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Column: Think pink can have universal application


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THE pink movement has spread like wildfire.

Today it envelops the globe. It can be seen in a variety of forms — office memos urging workers to wear pink today; professional football players sporting pink gloves and even pink ribbon emblems on their helmets; the color of the pages of The Republic today ...

This is the third year this newspaper has changed its format in an effort to bring attention to a subject that in some form or other will touch the lives of everyone who reads its pages: breast cancer.

Obviously we are not alone in this attempt to increase awareness about the disease and steps that can be taken to detect its presence.

The worldwide movement has had an impact. Close to home it was reflected after the first Pink Purpose day in 2010 when Columbus Regional Hospital officials reported a dramatic increase in the number of women who availed themselves of the opportunity to be screened for early signs of the disease.

It has also served to change attitudes about the disease in a variety of ways, bringing hope about the treatment of a disease many had assumed would be terminal, exposing myths about its incidence — yes, breast cancer can happen to men — and empowering people to share their experiences.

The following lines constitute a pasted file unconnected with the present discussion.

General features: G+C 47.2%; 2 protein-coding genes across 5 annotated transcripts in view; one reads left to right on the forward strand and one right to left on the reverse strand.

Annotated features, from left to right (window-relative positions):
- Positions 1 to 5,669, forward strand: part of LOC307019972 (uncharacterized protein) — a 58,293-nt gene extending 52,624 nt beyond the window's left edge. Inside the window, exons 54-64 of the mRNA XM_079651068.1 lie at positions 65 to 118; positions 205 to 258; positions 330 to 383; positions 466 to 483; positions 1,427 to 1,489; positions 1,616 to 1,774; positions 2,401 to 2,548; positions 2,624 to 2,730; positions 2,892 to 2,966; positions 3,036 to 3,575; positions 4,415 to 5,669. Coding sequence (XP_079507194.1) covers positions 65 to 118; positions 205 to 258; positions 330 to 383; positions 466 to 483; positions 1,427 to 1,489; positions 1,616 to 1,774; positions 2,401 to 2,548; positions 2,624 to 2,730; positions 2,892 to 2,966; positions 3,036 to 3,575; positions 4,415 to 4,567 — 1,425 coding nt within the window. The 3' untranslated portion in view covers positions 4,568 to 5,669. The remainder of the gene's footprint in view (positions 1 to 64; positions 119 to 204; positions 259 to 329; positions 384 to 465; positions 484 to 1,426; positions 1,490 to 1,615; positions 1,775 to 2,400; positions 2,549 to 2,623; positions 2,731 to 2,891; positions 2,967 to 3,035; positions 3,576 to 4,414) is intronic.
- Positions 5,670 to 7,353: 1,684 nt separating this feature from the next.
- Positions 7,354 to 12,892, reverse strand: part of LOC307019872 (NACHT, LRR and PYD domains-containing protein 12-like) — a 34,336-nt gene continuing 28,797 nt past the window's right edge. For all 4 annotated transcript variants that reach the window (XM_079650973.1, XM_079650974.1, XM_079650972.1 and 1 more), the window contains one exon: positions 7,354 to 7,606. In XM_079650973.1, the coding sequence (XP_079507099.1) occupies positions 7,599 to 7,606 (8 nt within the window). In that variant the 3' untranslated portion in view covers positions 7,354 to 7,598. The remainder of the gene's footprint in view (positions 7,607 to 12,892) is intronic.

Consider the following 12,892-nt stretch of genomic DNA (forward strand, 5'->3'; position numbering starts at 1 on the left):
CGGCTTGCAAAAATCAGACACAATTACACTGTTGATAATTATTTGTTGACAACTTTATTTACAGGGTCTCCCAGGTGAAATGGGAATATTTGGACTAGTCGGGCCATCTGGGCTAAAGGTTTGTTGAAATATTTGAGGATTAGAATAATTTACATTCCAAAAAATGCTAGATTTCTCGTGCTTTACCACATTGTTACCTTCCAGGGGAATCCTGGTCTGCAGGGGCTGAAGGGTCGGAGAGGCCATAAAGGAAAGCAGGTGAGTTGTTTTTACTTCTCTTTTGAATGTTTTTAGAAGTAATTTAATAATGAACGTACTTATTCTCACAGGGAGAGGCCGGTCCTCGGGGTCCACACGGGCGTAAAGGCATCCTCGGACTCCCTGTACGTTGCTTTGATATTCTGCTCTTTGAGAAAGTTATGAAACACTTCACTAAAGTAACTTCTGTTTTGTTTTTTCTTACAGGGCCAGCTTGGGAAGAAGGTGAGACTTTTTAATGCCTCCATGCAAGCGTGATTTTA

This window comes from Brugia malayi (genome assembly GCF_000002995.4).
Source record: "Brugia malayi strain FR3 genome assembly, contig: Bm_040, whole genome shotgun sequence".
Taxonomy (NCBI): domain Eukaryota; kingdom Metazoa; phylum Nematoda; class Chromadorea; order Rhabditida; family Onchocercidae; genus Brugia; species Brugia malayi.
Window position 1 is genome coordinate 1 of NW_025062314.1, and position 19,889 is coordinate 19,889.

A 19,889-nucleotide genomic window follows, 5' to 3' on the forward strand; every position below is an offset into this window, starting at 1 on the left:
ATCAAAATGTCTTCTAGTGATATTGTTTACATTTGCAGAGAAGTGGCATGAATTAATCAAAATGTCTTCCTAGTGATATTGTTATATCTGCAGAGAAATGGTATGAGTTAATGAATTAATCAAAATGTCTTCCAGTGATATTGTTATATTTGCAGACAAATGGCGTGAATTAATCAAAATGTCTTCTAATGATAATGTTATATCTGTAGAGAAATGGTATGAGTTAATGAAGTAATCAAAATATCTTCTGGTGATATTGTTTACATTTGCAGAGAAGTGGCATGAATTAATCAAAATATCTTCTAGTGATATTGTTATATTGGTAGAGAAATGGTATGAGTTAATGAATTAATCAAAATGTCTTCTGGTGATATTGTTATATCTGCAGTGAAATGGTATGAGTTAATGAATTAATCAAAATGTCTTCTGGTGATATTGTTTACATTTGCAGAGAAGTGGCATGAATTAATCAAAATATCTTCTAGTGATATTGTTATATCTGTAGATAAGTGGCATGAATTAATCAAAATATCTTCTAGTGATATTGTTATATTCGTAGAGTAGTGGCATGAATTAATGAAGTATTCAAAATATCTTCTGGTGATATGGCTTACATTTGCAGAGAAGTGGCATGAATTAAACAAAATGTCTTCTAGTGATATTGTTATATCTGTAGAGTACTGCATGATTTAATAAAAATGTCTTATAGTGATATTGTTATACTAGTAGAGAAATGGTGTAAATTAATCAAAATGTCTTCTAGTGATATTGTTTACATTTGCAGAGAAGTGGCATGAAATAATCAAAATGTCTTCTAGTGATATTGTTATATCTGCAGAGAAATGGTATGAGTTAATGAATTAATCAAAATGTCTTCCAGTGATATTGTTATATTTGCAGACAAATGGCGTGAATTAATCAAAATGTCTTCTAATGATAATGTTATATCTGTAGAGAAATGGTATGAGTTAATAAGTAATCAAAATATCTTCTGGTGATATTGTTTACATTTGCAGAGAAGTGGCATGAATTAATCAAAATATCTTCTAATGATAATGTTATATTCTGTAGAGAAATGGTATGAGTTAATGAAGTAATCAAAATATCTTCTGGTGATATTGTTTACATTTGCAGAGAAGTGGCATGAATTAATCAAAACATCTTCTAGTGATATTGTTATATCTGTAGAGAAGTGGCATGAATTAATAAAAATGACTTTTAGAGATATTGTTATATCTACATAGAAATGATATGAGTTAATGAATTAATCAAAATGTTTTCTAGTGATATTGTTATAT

But the pink brand does not have to be limited to the subject of breast cancer.

One aftereffect to the enormous attention paid to the disease through the pink movement has been a concern that breast cancer is being overemphasized at the expense of other diseases.

While this attention is largely concentrated in a narrow time frame, there is no question that it has significantly raised awareness about this one issue.

That is not to say that other cancers and diseases have been ignored. Throughout the pages of this newspaper we regularly feature stories about the incidence and treatment options for these illnesses and provide information as to how to be screened for them.

Sadly, there are so many that to single out each for the kind of concentrated attention given to breast cancer would be impossible. In some respects though, the pink movement can serve as a universal rallying effort to address all diseases.

There is some evidence that it has already achieved that purpose, motivating individuals to assess their own health on a broader basis. It has empowered some to be on the alert for problems affecting their heart, lungs, liver and other body parts.

It has led some to their doctor or medical clinic to be screened. It has also convinced many to adopt healthier lifestyles.

It has saved lives, and that fact alone is worth all the attention it has been given.

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